I came to believe I always had to be strong and could never show any weakness in order to have a relationship with my dad, with God, or with guys. I had to have it all together first. I had to be perfect.
By the time I hit my teen years, my relationship with Dad was especially tumultuous. He didn't trust me (you'll understand why in chapters 4 and 5). On top of that, we just didn't understand each other—or even seem to like each other. We both have strong personalities, and we butted heads. A lot. And since I didn't yet understand the importance of treating Dad respectfully, I sent a whole lot of icy glares his direction when I didn't agree with him.
Also, I've always liked to ask tons of questions and have deep conversations. My dad, on the other hand—like many men—preferred talking about the latest sports scores to talking about relationships. He may have felt I was judging him when I probed into his past and tried to understand what made him tick.
All these differences led me to feel unloved and rejected by Dad. So I turned to guys. But here's the thing it took me years to learn: boy craziness is really just girl neediness. Boys will never do the trick; only God can fill those empty, needy places.
Miracles Still Happen
At some point, I began to cry out to God for help. Slowly, as I started to believe and receive God's love for me, He freed me up to love my dad. After all, true love doesn't take—it gives.
As I received God's love, He helped me choose to forgive my dad for not being perfect. He helped me release Dad of my expectations. I began to learn to express respect and love for Dad in ways he'd appreciate rather than waiting for him to express his love in the way I wanted. Like this time I captured in my journal:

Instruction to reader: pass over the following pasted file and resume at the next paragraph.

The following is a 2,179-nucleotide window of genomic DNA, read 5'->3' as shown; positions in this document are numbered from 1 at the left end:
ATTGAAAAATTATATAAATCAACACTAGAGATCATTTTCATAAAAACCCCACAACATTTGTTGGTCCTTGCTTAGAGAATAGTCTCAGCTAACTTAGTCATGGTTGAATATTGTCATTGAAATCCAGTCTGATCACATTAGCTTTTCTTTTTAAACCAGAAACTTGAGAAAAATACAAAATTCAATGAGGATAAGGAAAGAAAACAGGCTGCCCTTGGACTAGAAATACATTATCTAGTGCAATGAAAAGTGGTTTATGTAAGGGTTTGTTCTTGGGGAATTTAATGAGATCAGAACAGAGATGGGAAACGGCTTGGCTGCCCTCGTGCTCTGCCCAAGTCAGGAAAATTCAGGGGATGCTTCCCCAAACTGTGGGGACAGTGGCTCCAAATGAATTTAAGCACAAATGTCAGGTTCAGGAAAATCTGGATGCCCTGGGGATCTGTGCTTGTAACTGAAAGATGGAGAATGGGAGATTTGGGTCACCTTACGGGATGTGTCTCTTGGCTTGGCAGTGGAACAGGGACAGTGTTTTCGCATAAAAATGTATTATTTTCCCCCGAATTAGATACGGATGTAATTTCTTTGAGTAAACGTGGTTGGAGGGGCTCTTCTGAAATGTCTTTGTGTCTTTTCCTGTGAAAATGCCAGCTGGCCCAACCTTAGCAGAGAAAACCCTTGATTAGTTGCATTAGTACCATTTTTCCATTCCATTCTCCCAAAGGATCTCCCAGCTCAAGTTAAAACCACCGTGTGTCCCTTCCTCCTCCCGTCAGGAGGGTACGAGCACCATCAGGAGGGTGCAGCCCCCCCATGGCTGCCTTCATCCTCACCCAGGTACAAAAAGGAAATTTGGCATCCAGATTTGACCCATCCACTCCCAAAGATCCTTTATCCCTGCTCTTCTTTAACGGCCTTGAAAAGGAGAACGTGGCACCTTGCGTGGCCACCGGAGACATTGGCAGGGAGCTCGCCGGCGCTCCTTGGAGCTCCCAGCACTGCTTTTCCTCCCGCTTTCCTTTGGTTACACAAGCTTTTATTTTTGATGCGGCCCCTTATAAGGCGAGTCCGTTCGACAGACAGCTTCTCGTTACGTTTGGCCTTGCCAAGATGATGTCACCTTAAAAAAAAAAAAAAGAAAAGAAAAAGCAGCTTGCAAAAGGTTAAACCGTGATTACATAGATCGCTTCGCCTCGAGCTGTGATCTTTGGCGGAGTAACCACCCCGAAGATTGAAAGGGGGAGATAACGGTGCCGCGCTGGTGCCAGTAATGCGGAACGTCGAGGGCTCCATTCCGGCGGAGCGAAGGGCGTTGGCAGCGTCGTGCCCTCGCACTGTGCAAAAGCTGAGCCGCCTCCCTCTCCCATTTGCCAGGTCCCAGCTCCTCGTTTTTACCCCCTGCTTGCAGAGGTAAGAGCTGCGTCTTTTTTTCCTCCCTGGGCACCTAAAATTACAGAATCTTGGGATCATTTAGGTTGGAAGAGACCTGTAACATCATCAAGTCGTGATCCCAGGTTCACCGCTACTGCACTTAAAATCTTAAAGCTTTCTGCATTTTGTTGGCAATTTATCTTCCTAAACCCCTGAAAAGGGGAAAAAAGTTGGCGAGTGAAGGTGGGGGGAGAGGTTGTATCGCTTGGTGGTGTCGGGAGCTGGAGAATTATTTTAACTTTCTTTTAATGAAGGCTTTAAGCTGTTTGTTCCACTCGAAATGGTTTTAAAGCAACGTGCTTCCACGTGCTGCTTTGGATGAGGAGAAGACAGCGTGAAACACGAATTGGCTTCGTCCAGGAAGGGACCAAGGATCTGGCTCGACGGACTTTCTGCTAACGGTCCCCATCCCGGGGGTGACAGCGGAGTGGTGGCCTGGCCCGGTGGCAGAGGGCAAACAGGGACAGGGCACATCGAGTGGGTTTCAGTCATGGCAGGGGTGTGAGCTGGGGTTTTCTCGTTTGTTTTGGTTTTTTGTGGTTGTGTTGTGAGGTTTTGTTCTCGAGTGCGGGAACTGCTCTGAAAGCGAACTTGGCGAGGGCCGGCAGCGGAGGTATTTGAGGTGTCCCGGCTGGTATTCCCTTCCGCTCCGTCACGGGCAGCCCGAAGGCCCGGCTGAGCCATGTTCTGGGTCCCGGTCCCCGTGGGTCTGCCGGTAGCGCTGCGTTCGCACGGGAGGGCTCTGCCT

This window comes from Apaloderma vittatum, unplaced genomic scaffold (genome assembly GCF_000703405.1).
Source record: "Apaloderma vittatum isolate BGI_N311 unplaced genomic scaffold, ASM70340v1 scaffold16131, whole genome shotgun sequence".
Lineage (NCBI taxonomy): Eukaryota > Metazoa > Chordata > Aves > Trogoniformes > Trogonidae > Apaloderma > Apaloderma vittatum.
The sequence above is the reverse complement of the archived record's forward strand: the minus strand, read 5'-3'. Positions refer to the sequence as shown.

Last weekend, I traveled four hours with Dad to the Buchanans'. I purposely didn't ask him questions, so I think he's more comfortable and happy with our relationship. And lo and behold, today he called me! He asked all about a trip I had just taken. Then he said "I love you" before he hung up.
That phone call was just the beginning of many sweet surprises to come:
My heart is ready to burst. Dad picked me up from college. We talked the whole two hours home. He talked openly to me. He told me he'd been hurt so he had distanced himself. I'm amazed at how You're working, God.
What He Wasn't Made to Satisfy
Don't get me wrong. It's not like Dad suddenly had a personality transplant and started craving deep conversations. He didn't. But I learned an important lesson: dads are human, too. They have their own hurts, and people who are hurting often hurt others. Sometimes they don't communicate their love to us in ways we recognize.
And that's okay. Because no guy—dads included—was ever meant to give us the love we crave. Check out this solemn warning (and then promised blessing) in Jeremiah 17:5–8:
Cursed is the man who trusts in man and makes flesh his strength, whose heart turns away from the Lord. He is like a shrub in the desert.... He shall dwell in the parched places of the wilderness....
Blessed is the man who trusts in the Lord, whose trust is the Lord.